In the vast majority of builds, the i9-10900k will feature alongside a dedicated graphics card. However, on the off chance that this is not the case, the CPU features Intel’s UHD Graphics 630. While serviceable, it will almost certainly lag on graphics-rich applications such as games and video processing. The i9-10900k launched fully in quarter two of 2020, so availability should no longer be an issue.
Intel i7-11700k vs i9-10900k: Benchmark Comparison
While the i9-10900k has been thoroughly benchmarked and tested across a variety of systems, Intel’s existing NDA on the 11th generation processors makes finding benchmarks for the i7-11700k challenging. Luckily, the NDA applies only to review units – not normal units that some people have managed to get their hands on. It is important to note that, for the i7-11700k benchmarks available, the memory used may not be top of the line. Intel’s processors have a history of being memory reliant, so this could skew early results particularly hard. This is especially true when compared to the lower memory speed ceiling of the i9-10900k. Finally, many of the i9-10900k builds have been optimized, while testing is still young on the i7-11700k. While benchmarks are still valuable, the official release and testing of the newest processors could change things.
One of the most reputable benchmarks comparing these two processors is The Geekbench 5. The i9-10900k scores around 1350 points in single-core testing. Its multi-core testing score soars that number into the 9500 range. Due to the reduction in cores, a drop in the multi-core score is likely for the i7-11700k.
Largely, this holds true through the Geekbench 5 scoring. The i7-11700k scores between 1600 – 1700 in single-core tests, exceeding expectations. For multi-core tests, it falters to roughly 8000 points. Despite having a lower base clock speed than the i9-10900k, it seems Intel’s upgrade to a new architecture has paid off. However, the reduction in cores will likely affect performance in certain sectors such as video and photo rendering, 3D modeling, and more. Gaming, on the other hand, tends to be more reliant on individual core speed rather than multi-core capabilities.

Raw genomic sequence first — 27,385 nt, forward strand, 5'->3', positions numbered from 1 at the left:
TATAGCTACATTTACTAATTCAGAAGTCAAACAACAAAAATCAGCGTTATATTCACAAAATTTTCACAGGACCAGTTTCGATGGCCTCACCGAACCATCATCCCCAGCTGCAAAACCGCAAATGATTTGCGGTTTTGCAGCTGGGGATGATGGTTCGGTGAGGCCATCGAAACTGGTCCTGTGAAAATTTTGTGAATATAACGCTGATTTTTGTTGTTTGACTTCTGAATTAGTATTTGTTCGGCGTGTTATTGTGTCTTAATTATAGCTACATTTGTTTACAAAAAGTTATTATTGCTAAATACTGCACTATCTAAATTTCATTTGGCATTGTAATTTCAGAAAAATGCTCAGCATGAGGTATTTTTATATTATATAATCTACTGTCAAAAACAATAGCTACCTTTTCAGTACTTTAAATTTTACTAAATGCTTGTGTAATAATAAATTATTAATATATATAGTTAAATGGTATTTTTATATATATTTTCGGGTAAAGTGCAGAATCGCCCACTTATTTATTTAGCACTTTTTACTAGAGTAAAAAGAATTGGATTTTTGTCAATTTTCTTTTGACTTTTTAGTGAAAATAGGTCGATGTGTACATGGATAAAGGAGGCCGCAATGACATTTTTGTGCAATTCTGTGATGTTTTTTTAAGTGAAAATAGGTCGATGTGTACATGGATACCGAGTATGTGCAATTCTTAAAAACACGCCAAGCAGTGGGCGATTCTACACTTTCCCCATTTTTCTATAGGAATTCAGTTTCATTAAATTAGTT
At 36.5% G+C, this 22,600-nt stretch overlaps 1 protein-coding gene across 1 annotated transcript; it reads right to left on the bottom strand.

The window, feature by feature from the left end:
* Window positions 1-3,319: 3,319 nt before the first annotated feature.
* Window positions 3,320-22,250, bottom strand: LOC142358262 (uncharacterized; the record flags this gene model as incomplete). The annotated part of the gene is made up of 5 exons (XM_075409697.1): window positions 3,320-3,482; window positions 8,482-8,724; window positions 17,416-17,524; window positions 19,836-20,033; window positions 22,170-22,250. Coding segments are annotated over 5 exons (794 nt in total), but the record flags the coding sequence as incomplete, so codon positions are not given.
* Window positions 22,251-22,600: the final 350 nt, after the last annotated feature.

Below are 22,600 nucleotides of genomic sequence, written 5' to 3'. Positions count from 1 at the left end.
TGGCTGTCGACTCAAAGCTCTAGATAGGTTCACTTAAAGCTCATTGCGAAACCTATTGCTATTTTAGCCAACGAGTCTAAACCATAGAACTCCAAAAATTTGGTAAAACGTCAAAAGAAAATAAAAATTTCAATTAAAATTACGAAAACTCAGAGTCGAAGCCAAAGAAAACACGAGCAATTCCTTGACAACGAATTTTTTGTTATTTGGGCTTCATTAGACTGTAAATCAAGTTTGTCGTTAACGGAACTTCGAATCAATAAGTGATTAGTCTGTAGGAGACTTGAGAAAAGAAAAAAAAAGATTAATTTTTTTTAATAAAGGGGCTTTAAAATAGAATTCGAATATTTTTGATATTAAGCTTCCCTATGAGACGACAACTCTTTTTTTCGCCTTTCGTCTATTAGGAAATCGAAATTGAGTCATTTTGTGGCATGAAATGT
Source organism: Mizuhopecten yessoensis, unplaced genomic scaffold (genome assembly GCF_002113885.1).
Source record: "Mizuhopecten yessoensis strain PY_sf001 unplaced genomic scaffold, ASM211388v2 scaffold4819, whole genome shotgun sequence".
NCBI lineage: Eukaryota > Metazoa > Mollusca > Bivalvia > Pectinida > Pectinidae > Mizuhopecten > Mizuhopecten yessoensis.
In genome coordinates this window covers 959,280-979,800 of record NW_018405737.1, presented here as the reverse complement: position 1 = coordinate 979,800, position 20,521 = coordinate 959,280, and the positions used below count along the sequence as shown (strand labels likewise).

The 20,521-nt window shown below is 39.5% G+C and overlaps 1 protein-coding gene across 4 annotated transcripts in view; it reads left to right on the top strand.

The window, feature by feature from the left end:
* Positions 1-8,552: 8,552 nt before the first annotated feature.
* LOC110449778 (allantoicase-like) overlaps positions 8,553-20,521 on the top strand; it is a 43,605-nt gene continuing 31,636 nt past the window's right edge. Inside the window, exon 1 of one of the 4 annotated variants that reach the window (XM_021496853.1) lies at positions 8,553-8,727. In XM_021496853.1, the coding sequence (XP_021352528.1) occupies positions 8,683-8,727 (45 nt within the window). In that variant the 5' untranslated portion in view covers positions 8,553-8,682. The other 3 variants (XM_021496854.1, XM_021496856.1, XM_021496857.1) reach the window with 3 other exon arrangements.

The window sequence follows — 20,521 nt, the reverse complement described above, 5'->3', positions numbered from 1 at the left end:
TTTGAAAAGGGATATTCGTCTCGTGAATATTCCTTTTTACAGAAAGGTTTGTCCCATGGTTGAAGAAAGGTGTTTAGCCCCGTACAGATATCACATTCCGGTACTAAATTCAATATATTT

Memory Speed Capabilities
One of the most notable areas where the 11th generation beats out the 10th is in memory capability. An increase in official memory speed of 2933 to 3200 MHz could be important as higher speed RAM becomes common. Future testing after release should confirm or deny the importance of this change. Intel processors often benefit greatly from high-speed memory, and nothing about the newest generation suggests that this will change.
Of course, this higher speed support may not matter to some users. The i9-10900k can already support memory at higher speeds than 2933 through overclocking. For people who enjoy pushing their systems to the limit, the question then changes to what the top is for the newest generation. The official cap increase could also signal higher overlock support.
Intel’s Core i7-11700k offers small improvements over the 10th generation processors. Its faster single-core benchmarks and higher memory speeds could be reason enough to choose this CPU. Better core speed optimization means that games and other single-core applications will likely run better on the i7-11700k than the i9-10900k. Support for higher speed RAM also makes the i7-11700k the better option for future-proofing builds. Gamers and those who care more about single-core speeds who can find an i7-11700k will find it the better value option.
The Core i9-10900k’s higher core count and base speed are great reasons to get one. Multi-core operations like video-editing and 3D modeling shine on this processor. For creative and workstation machines, the 10th generation i9 takes the lead as the better option. Still touting good single-core speeds, it is the better all-around processor of the two. The only concern is the higher price of at least $100 MSRP.
For builders who do a bit of everything, the Intel Core i9-10900k is the safer buy. While the 11700k seems to have higher single-core speeds, the i9 still shines in all categories. The i7-11700k’s multi-core speeds are a downgrade that’s hard to justify. This is especially true for anyone who uses programs that take advantage of the i9’s two extra cores.
Interested in the i9-10900K? We’ve compiled guides to the best PC components to pair with the processor. You can check them out here:
- 5 Best Motherboards for i9-10900k Builds
- 3 Best CPU Coolers for i9-10900k Builds
- Best Memory (RAM) for Intel Core i9-10900k Builds